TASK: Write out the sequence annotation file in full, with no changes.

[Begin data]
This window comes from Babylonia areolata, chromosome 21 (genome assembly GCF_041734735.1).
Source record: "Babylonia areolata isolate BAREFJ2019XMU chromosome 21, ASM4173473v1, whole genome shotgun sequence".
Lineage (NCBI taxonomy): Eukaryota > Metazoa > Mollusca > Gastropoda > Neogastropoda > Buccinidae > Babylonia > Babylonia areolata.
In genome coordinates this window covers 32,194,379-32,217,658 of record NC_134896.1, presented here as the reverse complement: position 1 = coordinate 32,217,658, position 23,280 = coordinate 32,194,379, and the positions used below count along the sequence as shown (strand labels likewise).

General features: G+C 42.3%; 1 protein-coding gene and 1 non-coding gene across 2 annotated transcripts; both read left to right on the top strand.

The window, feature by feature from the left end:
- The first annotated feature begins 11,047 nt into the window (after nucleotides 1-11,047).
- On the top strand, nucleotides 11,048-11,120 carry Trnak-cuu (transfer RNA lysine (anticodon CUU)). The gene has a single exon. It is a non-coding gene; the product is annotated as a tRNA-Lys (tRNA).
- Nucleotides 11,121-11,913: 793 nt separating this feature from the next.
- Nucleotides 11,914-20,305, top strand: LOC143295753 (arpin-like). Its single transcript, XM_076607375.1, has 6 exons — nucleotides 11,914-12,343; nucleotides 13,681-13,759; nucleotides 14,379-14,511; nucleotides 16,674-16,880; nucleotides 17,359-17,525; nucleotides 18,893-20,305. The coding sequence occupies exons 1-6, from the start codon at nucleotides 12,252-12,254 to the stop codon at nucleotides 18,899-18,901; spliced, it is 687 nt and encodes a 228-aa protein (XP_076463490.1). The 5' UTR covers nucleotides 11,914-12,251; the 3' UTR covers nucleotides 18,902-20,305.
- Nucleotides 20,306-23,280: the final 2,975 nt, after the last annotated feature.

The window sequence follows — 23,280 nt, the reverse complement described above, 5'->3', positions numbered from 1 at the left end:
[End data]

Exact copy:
This window comes from Babylonia areolata, chromosome 21 (genome assembly GCF_041734735.1).
Source record: "Babylonia areolata isolate BAREFJ2019XMU chromosome 21, ASM4173473v1, whole genome shotgun sequence".
Lineage (NCBI taxonomy): Eukaryota > Metazoa > Mollusca > Gastropoda > Neogastropoda > Buccinidae > Babylonia > Babylonia areolata.
In genome coordinates this window covers 32,194,379-32,217,658 of record NC_134896.1, presented here as the reverse complement: position 1 = coordinate 32,217,658, position 23,280 = coordinate 32,194,379, and the positions used below count along the sequence as shown (strand labels likewise).

General features: G+C 42.3%; 1 protein-coding gene and 1 non-coding gene across 2 annotated transcripts; both read left to right on the top strand.

The window, feature by feature from the left end:
- The first annotated feature begins 11,047 nt into the window (after nucleotides 1-11,047).
- On the top strand, nucleotides 11,048-11,120 carry Trnak-cuu (transfer RNA lysine (anticodon CUU)). The gene has a single exon. It is a non-coding gene; the product is annotated as a tRNA-Lys (tRNA).
- Nucleotides 11,121-11,913: 793 nt separating this feature from the next.
- Nucleotides 11,914-20,305, top strand: LOC143295753 (arpin-like). Its single transcript, XM_076607375.1, has 6 exons — nucleotides 11,914-12,343; nucleotides 13,681-13,759; nucleotides 14,379-14,511; nucleotides 16,674-16,880; nucleotides 17,359-17,525; nucleotides 18,893-20,305. The coding sequence occupies exons 1-6, from the start codon at nucleotides 12,252-12,254 to the stop codon at nucleotides 18,899-18,901; spliced, it is 687 nt and encodes a 228-aa protein (XP_076463490.1). The 5' UTR covers nucleotides 11,914-12,251; the 3' UTR covers nucleotides 18,902-20,305.
- Nucleotides 20,306-23,280: the final 2,975 nt, after the last annotated feature.

The window sequence follows — 23,280 nt, the reverse complement described above, 5'->3', positions numbered from 1 at the left end: